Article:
Author Topic: Email - "An Update on Note Availability in Your State" (Now unavailable in NY+)  (Read 12746 times)

jrl

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According to their most recent quarterly report individual investors now represent only 5% of originations (lowest % ever):

Well, if they did better at selecting which notes to make fractional, they would have never lost so much retail interest.

Deciding that a 5% ROI that turns into 2.5% or less after tax and variance (even negative!) is good enough to attract reatil investors is certainly living in a fantasy world.

If I (and others judging by which notes get bought up first) can spend a few hours here and there backtesting to create good filters to minimize charge-offs and bring pre-tax returns over 10%, then LC certainly can too. They just choose not to, because some bean counter thinks that a 5% average "ANAR" (pre-tax, taxed as income) is attractive enough for retail investors, even after seeing retail drop off when returns dropped to a third of what they were before all the scandals.

https://www.lendingclub.com/info/demand-and-credit-profile.action

If I wasn't getting at least 5% after tax, I would'nt need to be prevented from investing to cash out my taxable, it would've already happened by now.

Fred93

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individual investors now represent only 5% of originations

I wonder ... is this due to lack of retail investor interest? Or did the large investors simply gain interest and push out retail by being faster and cheaper and easier for LC to deal with?

Edward

LC learned they could grow faster in these other markets.  LC has always had a very strong growth imperative.  Therefore, they emphasized the markets in which they saw growth.  Speaking of the growth imperative ... you see it in every quarterly investor conference call where they explain that they're losing money, but isn't it great that they grew.  From an investor perspective, I think the huge growth story died a long time ago, and LC might be better off emphasizing profitable operation rather than growth.  I don't think they are going to agree with me, so I don't try to engage them in argument.

Also, I believe they structure fees in such a way that the institutions pay them more than the retail customers do, per $ of loan.  I know that sounds strange, but that's how my math comes out. 

This led them to deemphasize the retail market, which led to a self-fulfilling prophesy.  They don't work at generating interest among retail investors.  ...so its no surprise that their view is that there isn't great demand in the retail market.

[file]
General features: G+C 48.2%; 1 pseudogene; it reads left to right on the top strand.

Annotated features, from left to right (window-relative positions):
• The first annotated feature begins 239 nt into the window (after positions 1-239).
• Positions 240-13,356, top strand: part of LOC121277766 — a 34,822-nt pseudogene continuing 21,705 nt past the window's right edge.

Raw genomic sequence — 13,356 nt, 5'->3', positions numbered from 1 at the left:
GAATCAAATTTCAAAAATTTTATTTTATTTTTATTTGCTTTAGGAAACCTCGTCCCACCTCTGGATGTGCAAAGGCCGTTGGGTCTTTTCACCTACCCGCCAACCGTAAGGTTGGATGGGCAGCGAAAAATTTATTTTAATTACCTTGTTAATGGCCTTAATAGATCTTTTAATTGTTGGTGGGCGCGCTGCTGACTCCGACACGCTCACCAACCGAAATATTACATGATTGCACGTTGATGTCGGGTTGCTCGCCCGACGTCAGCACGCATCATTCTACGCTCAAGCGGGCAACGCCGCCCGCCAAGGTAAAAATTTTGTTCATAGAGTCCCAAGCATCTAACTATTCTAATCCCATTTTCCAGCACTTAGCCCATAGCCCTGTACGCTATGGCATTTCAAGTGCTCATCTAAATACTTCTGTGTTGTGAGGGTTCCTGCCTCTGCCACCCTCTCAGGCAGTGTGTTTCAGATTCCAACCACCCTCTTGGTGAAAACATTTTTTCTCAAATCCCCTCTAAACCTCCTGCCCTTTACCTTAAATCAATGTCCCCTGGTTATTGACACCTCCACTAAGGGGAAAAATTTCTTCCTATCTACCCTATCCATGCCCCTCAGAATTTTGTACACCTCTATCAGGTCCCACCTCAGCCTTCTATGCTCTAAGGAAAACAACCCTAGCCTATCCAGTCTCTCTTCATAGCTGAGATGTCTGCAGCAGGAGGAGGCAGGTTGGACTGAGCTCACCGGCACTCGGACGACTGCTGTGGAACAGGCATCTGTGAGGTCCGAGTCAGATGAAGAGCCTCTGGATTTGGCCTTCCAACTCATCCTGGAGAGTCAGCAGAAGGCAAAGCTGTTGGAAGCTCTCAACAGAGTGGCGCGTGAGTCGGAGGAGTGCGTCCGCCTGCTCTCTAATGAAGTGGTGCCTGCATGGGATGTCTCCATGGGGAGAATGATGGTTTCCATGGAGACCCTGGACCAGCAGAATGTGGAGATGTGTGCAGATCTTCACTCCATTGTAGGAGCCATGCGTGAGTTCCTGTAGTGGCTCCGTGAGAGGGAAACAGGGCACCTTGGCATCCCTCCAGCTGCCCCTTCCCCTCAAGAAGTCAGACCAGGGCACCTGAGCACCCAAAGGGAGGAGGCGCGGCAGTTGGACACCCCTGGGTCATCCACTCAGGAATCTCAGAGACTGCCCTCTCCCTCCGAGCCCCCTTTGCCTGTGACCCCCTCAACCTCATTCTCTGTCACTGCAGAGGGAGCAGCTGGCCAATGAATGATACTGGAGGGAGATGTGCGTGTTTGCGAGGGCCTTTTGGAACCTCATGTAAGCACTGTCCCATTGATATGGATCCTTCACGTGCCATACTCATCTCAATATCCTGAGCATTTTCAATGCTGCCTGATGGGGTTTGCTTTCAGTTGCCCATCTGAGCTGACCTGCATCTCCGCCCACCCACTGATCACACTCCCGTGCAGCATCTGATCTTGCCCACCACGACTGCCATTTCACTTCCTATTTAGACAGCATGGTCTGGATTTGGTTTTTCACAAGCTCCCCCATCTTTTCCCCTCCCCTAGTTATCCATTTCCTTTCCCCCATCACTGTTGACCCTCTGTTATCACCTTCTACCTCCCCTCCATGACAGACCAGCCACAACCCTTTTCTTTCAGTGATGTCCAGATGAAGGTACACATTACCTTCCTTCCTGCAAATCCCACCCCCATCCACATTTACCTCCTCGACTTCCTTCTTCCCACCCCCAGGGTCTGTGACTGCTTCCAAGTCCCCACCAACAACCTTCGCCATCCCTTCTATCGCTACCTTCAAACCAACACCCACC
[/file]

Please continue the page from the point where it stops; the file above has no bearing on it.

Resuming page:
Renaud Laplanche, LC's original CEO often said that the retail market was important because retail investors are "sticky", ie likely to remain in place thru credit cycles.  In a financial downturn, some institutional customers, hedge funds (for example) can literally dry up overnight.  I believe Renaud's thoughts on this subject are long forgotten in today's LC management.  Is that because the environment has fundamentally changed, or are they simply thinking short term?

On the other hand, they've moved past hedge funds, and now the majority of their business is with banks.  I think banks are surely a lot stickier than hedge funds.  The ecosystem around banks is complicated, and I'm not an expert on it.  I don't understand why banks are so interested in investing in LC loans. ...but they clearly are.  Many banks no longer view LC as a competitor and are essentially outsourcing lending operations to LC.  There are exceptions of course: Marcus, etc. 

They view themselves as playing in a different arena now.  We're not in their arena any more.

bkcarolina

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individual investors now represent only 5% of originations

I wonder ... is this due to lack of retail investor interest? Or did the large investors simply gain interest and push out retail by being faster and cheaper and easier for LC to deal with?

Edward

They lost interest in us long, long ago, once we'd served their purpose. Now they're just saying GTFO a little more explicitly.

Rob L

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Another quick look at the Q2 presentation reports 200k+ self directed individuals that invested $155m. That's $775 per investor in Q2; or $258 per investor per month; or a little over 10 notes of $25 each per investor per month.  The self directed investor business isn't exactly booming :o

investny

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Anyone got/heard any updates on this situation. Or should we just all forget about LC?

Edward Reid

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If LC opens it up again, I'll invest again. I'm not planning on it though. I'm withdrawing cash as it accumulates and spending my time thinking about other stuff. Lending Club? Sounds vaguely familiar. Was that a basketball team?

Edward

Fred93

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Another quick look at the Q2 presentation reports 200k+ self directed individuals that invested $155m. That's $775 per investor in Q2; or $258 per investor per month; or a little over 10 notes of $25 each per investor per month.  The self directed investor business isn't exactly booming :o

I didn't find info that in the Q2 presentation.  I believe you, but I tired out before I found it.  I went to the 2018 10K, where I found total loan origination 10.881B for all of 2018, and self-directed is 6% in the most recent quarter.  (was a little more in earlier quarters.)   Then 6% of 10.881B = 653M annual self-directed. which roughly matches your quarterly number.